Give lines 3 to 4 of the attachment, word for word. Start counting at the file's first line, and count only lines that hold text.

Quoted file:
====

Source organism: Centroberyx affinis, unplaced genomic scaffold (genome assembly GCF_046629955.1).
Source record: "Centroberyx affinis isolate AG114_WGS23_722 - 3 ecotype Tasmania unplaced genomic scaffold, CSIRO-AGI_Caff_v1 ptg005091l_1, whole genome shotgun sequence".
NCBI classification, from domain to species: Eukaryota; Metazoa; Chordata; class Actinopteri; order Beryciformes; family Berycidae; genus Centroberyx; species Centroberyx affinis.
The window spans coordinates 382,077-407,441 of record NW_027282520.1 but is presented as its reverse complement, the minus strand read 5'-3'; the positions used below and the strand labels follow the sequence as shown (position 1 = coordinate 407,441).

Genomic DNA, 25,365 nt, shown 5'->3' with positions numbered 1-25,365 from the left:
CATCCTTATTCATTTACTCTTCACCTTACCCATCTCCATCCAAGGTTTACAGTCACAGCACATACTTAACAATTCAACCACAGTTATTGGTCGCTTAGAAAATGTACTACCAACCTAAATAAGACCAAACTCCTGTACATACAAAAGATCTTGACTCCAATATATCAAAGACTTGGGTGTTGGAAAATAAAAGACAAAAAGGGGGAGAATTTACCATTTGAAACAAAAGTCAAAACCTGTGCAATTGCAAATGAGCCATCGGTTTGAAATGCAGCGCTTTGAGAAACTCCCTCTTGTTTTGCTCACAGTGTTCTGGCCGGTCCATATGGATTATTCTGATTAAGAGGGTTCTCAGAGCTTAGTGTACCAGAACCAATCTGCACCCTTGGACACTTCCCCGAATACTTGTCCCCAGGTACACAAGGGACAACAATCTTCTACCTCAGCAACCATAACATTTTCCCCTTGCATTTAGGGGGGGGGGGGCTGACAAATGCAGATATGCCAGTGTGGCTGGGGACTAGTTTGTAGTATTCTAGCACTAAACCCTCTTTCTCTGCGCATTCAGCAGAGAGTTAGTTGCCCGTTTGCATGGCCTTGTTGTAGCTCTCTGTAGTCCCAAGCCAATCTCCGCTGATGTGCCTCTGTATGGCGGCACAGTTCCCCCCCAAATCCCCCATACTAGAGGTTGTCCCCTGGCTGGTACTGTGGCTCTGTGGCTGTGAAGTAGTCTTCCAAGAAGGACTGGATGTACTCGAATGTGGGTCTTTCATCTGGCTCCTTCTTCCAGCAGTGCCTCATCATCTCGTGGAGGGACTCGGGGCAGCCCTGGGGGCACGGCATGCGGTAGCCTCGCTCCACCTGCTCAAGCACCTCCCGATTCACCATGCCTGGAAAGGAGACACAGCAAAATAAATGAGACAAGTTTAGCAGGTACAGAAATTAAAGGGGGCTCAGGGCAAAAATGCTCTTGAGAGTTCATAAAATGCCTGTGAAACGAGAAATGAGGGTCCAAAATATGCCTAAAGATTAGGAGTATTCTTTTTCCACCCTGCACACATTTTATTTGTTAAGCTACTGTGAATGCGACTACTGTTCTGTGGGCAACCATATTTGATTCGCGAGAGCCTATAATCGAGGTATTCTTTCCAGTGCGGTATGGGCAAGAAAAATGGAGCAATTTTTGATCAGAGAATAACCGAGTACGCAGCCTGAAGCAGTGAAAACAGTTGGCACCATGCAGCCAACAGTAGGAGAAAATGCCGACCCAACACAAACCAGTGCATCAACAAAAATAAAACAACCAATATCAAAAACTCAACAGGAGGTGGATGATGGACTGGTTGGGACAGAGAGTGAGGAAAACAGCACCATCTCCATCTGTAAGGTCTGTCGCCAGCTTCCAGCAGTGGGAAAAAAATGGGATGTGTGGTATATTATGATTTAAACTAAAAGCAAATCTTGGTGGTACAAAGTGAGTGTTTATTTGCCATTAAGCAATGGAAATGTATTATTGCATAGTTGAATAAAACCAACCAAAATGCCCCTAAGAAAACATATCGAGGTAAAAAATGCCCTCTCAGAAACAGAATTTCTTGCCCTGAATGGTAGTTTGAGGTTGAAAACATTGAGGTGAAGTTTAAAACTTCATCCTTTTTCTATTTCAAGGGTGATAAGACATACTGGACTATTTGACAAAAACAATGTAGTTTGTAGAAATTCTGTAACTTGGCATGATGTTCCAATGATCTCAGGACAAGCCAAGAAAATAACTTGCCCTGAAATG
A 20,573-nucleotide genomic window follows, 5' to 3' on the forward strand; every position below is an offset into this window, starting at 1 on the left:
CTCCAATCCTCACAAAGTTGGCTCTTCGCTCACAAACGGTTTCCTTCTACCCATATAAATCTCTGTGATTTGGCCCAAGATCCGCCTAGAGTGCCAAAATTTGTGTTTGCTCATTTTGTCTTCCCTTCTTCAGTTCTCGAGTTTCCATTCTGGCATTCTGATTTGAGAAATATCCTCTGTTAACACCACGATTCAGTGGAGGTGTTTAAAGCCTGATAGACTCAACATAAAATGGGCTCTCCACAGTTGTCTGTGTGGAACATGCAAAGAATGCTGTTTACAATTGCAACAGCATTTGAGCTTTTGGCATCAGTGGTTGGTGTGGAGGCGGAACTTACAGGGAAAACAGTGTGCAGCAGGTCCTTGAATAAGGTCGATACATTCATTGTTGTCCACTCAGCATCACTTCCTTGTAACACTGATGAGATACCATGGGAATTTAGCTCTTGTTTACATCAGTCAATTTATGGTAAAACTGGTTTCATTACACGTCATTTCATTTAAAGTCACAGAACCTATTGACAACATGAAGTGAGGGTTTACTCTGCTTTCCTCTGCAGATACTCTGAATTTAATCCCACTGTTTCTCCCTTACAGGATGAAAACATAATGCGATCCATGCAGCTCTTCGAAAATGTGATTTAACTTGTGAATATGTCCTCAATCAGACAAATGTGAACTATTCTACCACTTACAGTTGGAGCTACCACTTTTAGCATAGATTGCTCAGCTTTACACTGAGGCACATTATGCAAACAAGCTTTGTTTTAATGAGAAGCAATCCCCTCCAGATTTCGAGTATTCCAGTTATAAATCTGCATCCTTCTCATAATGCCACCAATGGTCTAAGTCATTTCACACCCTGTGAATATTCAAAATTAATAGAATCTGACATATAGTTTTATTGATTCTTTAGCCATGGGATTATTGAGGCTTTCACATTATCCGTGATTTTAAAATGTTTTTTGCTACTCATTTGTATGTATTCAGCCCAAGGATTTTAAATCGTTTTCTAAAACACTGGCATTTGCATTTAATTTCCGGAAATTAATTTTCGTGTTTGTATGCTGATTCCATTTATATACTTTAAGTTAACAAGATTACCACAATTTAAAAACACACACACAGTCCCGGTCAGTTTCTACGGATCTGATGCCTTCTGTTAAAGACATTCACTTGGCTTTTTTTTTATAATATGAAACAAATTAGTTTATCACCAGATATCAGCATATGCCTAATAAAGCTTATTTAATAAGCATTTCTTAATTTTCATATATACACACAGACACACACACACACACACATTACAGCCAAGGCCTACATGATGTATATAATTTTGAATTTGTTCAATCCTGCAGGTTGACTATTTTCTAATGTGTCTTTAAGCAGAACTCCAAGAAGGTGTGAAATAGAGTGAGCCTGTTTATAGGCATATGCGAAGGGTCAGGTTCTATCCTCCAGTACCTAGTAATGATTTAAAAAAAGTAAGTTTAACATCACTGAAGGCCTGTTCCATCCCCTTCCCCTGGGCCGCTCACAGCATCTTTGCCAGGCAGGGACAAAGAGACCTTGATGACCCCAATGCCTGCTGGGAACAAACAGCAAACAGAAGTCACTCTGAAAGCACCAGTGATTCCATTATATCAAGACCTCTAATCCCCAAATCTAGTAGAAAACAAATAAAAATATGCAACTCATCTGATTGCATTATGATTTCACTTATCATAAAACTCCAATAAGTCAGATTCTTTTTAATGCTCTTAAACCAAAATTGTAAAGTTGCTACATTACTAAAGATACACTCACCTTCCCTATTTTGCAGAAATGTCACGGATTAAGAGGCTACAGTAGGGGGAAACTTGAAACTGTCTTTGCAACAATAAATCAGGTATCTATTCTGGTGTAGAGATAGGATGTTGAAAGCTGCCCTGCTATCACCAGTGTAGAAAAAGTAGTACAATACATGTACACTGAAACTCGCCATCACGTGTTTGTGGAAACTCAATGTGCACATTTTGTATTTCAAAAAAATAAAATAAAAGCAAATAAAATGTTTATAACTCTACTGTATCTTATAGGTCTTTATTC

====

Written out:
NCBI classification, from domain to species: Eukaryota; Metazoa; Chordata; class Actinopteri; order Beryciformes; family Berycidae; genus Centroberyx; species Centroberyx affinis.
The window spans coordinates 382,077-407,441 of record NW_027282520.1 but is presented as its reverse complement, the minus strand read 5'-3'; the positions used below and the strand labels follow the sequence as shown (position 1 = coordinate 407,441).